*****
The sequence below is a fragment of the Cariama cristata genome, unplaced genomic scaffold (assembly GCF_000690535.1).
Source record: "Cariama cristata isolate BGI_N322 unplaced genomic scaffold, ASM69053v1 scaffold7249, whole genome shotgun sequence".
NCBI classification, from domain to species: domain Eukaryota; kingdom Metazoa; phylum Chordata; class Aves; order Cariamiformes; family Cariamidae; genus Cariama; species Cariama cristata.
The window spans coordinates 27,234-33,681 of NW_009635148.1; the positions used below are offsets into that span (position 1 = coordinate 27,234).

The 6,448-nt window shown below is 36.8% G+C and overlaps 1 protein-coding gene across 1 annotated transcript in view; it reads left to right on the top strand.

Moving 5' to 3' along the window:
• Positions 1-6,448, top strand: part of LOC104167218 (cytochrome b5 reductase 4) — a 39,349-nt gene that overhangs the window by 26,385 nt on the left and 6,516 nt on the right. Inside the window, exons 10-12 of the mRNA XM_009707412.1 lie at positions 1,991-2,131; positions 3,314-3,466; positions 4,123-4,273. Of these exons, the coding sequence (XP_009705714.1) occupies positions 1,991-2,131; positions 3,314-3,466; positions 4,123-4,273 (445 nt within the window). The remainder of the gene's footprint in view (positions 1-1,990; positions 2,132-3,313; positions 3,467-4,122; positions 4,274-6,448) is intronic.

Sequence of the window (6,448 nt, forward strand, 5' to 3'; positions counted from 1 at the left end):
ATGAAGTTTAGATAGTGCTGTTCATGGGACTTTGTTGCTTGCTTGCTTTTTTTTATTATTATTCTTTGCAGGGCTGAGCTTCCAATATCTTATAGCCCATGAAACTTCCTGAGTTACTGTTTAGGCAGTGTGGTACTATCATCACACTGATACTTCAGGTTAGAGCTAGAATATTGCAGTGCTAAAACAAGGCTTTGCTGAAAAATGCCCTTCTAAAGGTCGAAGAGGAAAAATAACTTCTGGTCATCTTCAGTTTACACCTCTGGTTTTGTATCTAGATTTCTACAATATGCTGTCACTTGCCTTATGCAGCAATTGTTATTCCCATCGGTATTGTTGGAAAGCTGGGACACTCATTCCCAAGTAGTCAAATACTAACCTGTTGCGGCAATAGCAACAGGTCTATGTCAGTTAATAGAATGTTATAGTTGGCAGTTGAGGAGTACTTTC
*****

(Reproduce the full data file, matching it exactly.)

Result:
The sequence below is a fragment of the Cariama cristata genome, unplaced genomic scaffold (assembly GCF_000690535.1).
Source record: "Cariama cristata isolate BGI_N322 unplaced genomic scaffold, ASM69053v1 scaffold7249, whole genome shotgun sequence".
NCBI classification, from domain to species: domain Eukaryota; kingdom Metazoa; phylum Chordata; class Aves; order Cariamiformes; family Cariamidae; genus Cariama; species Cariama cristata.
The window spans coordinates 27,234-33,681 of NW_009635148.1; the positions used below are offsets into that span (position 1 = coordinate 27,234).

The 6,448-nt window shown below is 36.8% G+C and overlaps 1 protein-coding gene across 1 annotated transcript in view; it reads left to right on the top strand.

Moving 5' to 3' along the window:
• Positions 1-6,448, top strand: part of LOC104167218 (cytochrome b5 reductase 4) — a 39,349-nt gene that overhangs the window by 26,385 nt on the left and 6,516 nt on the right. Inside the window, exons 10-12 of the mRNA XM_009707412.1 lie at positions 1,991-2,131; positions 3,314-3,466; positions 4,123-4,273. Of these exons, the coding sequence (XP_009705714.1) occupies positions 1,991-2,131; positions 3,314-3,466; positions 4,123-4,273 (445 nt within the window). The remainder of the gene's footprint in view (positions 1-1,990; positions 2,132-3,313; positions 3,467-4,122; positions 4,274-6,448) is intronic.

Sequence of the window (6,448 nt, forward strand, 5' to 3'; positions counted from 1 at the left end):
ATGAAGTTTAGATAGTGCTGTTCATGGGACTTTGTTGCTTGCTTGCTTTTTTTTATTATTATTCTTTGCAGGGCTGAGCTTCCAATATCTTATAGCCCATGAAACTTCCTGAGTTACTGTTTAGGCAGTGTGGTACTATCATCACACTGATACTTCAGGTTAGAGCTAGAATATTGCAGTGCTAAAACAAGGCTTTGCTGAAAAATGCCCTTCTAAAGGTCGAAGAGGAAAAATAACTTCTGGTCATCTTCAGTTTACACCTCTGGTTTTGTATCTAGATTTCTACAATATGCTGTCACTTGCCTTATGCAGCAATTGTTATTCCCATCGGTATTGTTGGAAAGCTGGGACACTCATTCCCAAGTAGTCAAATACTAACCTGTTGCGGCAATAGCAACAGGTCTATGTCAGTTAATAGAATGTTATAGTTGGCAGTTGAGGAGTACTTTC